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What is an Orange Roughy?

An Orange Roughy is a deep-sea fish known for its bright, brick-red color and long lifespan, often reaching over 100 years. Prized for its delicate flavor, it's a popular choice among seafood lovers. However, its longevity and late maturity raise sustainability concerns. How does this impact our oceans and dinner plates? Let's examine the balance between cuisine and conservation.
Mary McMahon
Mary McMahon
Mary McMahon
Mary McMahon

The orange roughy is a deep sea dwelling ocean fish found in the South Pacific around Australia and New Zealand. In the 1970s, advanced deep sea fishing techniques made the species accessible to the commercial market, which quickly embraced the delicately flavored, firm fleshed fish. After peaking in the 1980s, fish catches began to decline, and the orange roughy almost vanished from existence before extensive management techniques brought stocks into slow recovery. It is considered to be a severely threatened fish.

Orange roughy can live to be over 100 years old, and weigh approximately 8 pounds (3.6 kilograms) at maturity. The fish are shockingly ugly, and a dull brick red in color when alive that fades to orange after death. They have protruding jaws, foreshortened bodies, and stumpy fins. Like most deep sea dwelling fish, orange roughy take a long time to grow to maturity, and are easy to threaten with overfishing. Extensive deep sea fishing for over two decades resulted in severe depletion of adult stocks. These fish do not generally breed until they reach 30 years of age.

New Zealand has numerous orange roughy fisheries.
New Zealand has numerous orange roughy fisheries.

Because of its conservation status, it is recommended that no one consume orange roughy until the fish has had an opportunity to recover from ecologically unsound fishing methods. In addition, like many dense-fleshed fishes, it accumulates a great deal of mercury and should not be eaten by pregnant women and children. Other consumers would be wise to limit their intake to two or three servings a month at maximum.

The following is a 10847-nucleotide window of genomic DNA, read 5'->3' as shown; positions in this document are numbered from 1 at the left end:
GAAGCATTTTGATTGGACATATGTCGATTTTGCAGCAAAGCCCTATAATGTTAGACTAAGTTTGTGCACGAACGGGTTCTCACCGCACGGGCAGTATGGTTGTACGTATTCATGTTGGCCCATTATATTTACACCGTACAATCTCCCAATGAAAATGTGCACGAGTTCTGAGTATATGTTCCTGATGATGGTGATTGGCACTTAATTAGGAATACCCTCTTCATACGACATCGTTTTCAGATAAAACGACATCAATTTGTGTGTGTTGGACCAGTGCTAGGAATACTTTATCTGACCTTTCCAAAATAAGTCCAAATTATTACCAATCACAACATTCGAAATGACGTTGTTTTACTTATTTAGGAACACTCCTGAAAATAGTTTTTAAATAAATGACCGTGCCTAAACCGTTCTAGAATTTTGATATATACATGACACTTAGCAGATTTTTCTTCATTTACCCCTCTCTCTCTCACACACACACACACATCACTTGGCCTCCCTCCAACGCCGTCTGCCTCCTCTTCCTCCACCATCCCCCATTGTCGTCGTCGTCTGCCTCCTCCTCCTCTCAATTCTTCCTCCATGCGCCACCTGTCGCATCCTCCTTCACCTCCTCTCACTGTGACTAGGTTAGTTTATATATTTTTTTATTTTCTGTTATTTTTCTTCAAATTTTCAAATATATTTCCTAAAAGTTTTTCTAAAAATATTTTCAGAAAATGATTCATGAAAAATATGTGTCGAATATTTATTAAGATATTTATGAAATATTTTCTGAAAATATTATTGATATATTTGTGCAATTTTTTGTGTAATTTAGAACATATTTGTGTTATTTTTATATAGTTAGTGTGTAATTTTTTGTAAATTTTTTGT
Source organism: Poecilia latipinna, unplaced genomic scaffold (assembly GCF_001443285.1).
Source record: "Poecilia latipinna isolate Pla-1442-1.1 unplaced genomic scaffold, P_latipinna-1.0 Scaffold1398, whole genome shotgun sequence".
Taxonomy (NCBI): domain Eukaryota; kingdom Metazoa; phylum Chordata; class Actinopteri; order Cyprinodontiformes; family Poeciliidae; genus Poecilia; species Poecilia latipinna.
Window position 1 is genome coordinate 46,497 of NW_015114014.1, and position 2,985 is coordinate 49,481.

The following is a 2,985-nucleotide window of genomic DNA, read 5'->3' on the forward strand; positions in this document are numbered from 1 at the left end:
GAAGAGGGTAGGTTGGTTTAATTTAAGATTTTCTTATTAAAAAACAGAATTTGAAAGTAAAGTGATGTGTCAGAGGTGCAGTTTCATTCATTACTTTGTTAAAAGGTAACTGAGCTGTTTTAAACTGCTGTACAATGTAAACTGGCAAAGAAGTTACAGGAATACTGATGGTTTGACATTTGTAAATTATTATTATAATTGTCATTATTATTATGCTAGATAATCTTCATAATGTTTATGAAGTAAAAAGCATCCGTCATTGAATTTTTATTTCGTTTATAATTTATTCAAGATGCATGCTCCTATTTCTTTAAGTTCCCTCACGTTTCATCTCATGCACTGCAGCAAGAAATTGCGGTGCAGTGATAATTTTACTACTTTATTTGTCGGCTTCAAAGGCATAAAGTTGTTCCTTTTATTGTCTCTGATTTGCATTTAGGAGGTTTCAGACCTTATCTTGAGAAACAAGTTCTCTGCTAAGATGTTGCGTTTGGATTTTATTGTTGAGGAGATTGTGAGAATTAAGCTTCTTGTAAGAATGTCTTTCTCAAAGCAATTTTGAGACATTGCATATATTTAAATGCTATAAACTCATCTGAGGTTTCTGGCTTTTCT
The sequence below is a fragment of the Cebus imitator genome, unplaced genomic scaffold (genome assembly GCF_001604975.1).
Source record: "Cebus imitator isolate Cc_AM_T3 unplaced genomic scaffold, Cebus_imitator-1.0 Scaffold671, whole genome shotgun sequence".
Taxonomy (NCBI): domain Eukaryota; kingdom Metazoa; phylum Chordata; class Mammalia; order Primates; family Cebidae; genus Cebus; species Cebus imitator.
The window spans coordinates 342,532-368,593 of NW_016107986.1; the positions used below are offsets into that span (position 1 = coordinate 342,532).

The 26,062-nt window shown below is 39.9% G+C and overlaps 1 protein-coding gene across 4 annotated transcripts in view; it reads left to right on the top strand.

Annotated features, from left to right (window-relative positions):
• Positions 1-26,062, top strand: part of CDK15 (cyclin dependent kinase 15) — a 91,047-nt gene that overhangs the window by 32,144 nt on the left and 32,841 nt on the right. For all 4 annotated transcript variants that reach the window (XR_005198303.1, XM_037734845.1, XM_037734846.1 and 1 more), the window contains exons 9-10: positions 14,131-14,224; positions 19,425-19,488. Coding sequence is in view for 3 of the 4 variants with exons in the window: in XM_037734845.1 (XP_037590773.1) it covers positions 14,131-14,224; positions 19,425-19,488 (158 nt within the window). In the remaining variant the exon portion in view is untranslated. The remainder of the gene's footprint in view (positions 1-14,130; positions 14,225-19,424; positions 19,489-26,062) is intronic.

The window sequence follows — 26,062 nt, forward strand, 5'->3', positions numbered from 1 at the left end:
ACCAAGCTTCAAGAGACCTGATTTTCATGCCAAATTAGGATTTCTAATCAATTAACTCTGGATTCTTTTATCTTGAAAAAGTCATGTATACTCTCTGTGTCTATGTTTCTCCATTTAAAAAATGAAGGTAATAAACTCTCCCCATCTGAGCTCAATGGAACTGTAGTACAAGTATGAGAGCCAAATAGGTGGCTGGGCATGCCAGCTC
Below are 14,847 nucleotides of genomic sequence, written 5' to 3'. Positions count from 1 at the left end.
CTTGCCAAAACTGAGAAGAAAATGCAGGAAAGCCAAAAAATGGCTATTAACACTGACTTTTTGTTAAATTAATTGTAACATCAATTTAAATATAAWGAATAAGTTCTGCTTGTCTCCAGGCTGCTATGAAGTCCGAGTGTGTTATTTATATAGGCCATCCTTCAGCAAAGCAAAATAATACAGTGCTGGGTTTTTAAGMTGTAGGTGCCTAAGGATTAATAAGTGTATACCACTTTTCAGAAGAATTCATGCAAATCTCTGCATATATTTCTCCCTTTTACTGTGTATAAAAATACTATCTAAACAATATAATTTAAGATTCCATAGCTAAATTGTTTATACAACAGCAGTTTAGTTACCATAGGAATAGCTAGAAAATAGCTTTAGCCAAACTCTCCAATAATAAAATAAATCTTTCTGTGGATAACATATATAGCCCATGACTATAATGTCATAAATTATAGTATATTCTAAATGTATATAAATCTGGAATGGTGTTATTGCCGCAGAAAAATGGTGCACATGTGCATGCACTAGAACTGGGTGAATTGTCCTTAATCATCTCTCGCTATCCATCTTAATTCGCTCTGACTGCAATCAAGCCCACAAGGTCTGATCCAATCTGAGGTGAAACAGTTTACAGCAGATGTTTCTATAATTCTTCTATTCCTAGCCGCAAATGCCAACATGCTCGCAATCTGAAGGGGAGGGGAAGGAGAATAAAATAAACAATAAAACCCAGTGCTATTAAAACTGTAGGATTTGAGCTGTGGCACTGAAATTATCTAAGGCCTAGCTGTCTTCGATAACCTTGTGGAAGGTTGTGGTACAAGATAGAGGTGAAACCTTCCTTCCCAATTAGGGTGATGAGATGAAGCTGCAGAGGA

The orange roughy is commonly found in the South Pacific around the area of Australia and New Zealand.
The orange roughy is commonly found in the South Pacific around the area of Australia and New Zealand.

In addition to having dense white flesh, orange roughy also have copious amounts of oil that can be used in a variety of applications including cosmetics and nutritional supplements. Fisheries for the species have emerged in New Zealand, Australia, and Namibia. The catch peaks in the months of June through August, when the fish are spawning in dense groups.

Orange roughy should not be eaten by pregnant women.
Orange roughy should not be eaten by pregnant women.

In addition to depleting the populations of imperfectly understood deep sea fish, commercial drag net fishing is also highly damaging to the marine environment and ocean floor. Trawling disturbs marine sediment, which provides habitat and nutrition to countless species. In addition, numerous fish in addition to the target species are caught in trawling nets and thrown back, usually dead.

Orange roughy is a popular catch for the fishing industry.
Orange roughy is a popular catch for the fishing industry.

Australia and New Zealand have both embarked on conservation programs to preserve the orange roughy, and consumers should purchase fish from these sources if at all. Both programs have enforced quotas, and prosecute illegal harvest of the fish. Scientists are evaluating each fishery for viability and potential fishing potential. A total ban on the fish was pondered in the early part of the 21st century to allow the fish to recover.

Mary McMahon
Mary McMahon

Ever since she began contributing to the site several years ago, Mary has embraced the exciting challenge of being a AllThingsNature researcher and writer. Mary has a liberal arts degree from Goddard College and spends her free time reading, cooking, and exploring the great outdoors.

Learn more...
Mary McMahon
Mary McMahon

Ever since she began contributing to the site several years ago, Mary has embraced the exciting challenge of being a AllThingsNature researcher and writer. Mary has a liberal arts degree from Goddard College and spends her free time reading, cooking, and exploring the great outdoors.

Learn more...

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Discussion Comments

anon29272

I was just wondering why it's illegal to fish the shores using Talapia as bait?

tpetsch

I'm in Houston, TX, so where or which supermarket I can find to buy the orange roughy fish? Thank you.

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    • New Zealand has numerous orange roughy fisheries.
      By: Ruslan Olinchuk
      New Zealand has numerous orange roughy fisheries.
    • The orange roughy is commonly found in the South Pacific around the area of Australia and New Zealand.
      By: Tupungato
      The orange roughy is commonly found in the South Pacific around the area of Australia and New Zealand.
    • Orange roughy should not be eaten by pregnant women.
      By: DN6
      Orange roughy should not be eaten by pregnant women.
    • Orange roughy is a popular catch for the fishing industry.
      By: Fernbach Antal
      Orange roughy is a popular catch for the fishing industry.